This morning, The Architizer A+ Awards announced the winners of its second-annual architecture awards, a mega-celebration of the most innovative designs from across the globe, including 60+ category winners picked by over 300 judges. While every finalist is worthy of its own article, we were particularly blown away by the winning designs in three specific categories: Architecture + Art, Architecture + Technology, and Architecture + Photography And Video, and decided to highlight both the judges' picks and the popular choice winners.
Project Summary: Behaviours of Light was a temporary installation that uses two projectors to "physically occupy" a sliver of air space, while also using 39 translucent and semi-reflective triangles made of acrylic to sculpt the light and cast geometric shapes into the open air and onto surrounding walls (which were treated with semi-reflective film to really make those forms pop).
Where It Was Originally Located: The Eckhardt Hall at The Winnipeg Art Gallery
Where The Firm Is From: Winnipeg, Canada
Unique Detail About The Work: The sculpted light sort of look like floating manrays
From a concept skyscraper inspired by sea sponges to an structural installation that breathes and whispers as if it were alive, these are the winners from the prestigious competition. Take a look at these structural behemoths, and get some crazy facts about what makes each project so amazing.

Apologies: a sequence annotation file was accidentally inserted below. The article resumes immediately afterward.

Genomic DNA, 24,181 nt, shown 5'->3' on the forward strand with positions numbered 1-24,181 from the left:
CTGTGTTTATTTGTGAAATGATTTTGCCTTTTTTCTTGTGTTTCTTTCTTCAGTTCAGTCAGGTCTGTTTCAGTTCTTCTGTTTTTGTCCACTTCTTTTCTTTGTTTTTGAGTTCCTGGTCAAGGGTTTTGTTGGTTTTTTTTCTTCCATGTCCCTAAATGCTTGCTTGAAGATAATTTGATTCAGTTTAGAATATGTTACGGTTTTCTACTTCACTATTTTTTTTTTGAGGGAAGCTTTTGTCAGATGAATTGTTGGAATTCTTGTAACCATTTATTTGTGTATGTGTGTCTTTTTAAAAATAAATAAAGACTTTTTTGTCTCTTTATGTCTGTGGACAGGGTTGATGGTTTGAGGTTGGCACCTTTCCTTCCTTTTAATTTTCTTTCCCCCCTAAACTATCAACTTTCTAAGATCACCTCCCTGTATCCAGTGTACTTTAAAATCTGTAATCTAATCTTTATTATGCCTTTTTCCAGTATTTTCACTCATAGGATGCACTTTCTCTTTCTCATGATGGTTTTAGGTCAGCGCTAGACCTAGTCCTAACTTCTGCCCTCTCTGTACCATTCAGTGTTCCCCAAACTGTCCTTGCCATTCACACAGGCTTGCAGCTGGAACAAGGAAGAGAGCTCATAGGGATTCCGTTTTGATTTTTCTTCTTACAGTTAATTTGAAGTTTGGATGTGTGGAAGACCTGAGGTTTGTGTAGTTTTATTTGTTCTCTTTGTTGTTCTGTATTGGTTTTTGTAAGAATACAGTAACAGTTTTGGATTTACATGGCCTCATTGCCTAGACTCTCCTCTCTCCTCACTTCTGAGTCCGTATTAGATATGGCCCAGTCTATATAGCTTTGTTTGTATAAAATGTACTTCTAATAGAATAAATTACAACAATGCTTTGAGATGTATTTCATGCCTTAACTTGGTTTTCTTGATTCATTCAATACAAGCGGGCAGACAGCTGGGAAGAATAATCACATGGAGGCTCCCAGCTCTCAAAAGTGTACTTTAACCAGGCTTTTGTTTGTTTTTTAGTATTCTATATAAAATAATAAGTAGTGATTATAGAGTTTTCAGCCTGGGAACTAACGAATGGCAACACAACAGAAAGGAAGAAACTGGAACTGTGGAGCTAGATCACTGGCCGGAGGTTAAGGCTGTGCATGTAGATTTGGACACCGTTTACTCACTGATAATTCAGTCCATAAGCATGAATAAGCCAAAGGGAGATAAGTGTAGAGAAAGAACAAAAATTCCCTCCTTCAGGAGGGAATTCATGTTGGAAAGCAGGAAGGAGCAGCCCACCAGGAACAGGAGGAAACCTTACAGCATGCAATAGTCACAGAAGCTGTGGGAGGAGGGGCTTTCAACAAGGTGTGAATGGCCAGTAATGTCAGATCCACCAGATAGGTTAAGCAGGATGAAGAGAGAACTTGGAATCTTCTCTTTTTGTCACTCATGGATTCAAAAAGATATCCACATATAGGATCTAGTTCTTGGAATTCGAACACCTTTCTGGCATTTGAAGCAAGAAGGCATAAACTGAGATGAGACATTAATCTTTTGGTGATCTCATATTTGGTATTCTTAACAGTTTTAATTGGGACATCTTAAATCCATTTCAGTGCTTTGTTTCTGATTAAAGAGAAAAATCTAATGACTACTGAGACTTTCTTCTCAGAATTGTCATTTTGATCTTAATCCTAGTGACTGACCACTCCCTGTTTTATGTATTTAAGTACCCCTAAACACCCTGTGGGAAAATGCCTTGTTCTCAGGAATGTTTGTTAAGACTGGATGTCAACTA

Architecture + Art
Jury Pick: The Hylozoic Series by Phillip Beesley Architect
Project Summary: Originally debuting at the Montreal Beaux-Arts Museum in 2007-8, this work is an ever-growing series that's compared to the functions of a living system in which interactive geotextiles are embedded with machinery so that the environment responds to human presence with "breathing, caressing, and swallowing motions." The project has evolved over the past several years (not unlike a living creature!) and has traveled to over 30 different exhibits across the world. The current incarnation is called the Epiphyte Chamber and it includes an interactive lighting system and moving mechanical parts using microprocessors and sensorsWhere Its Currently Located: National Museum of Modern And Contemporary Art in Seoul, Korea.Where The Firm's From: Toronto, CanadaUnique Detail About The Work: The Epiphyte Chamber has delicate canopies made of thousands of digitally-fabricated pieces that whisper at passer-visitors, as if it were a haunted (or animated) room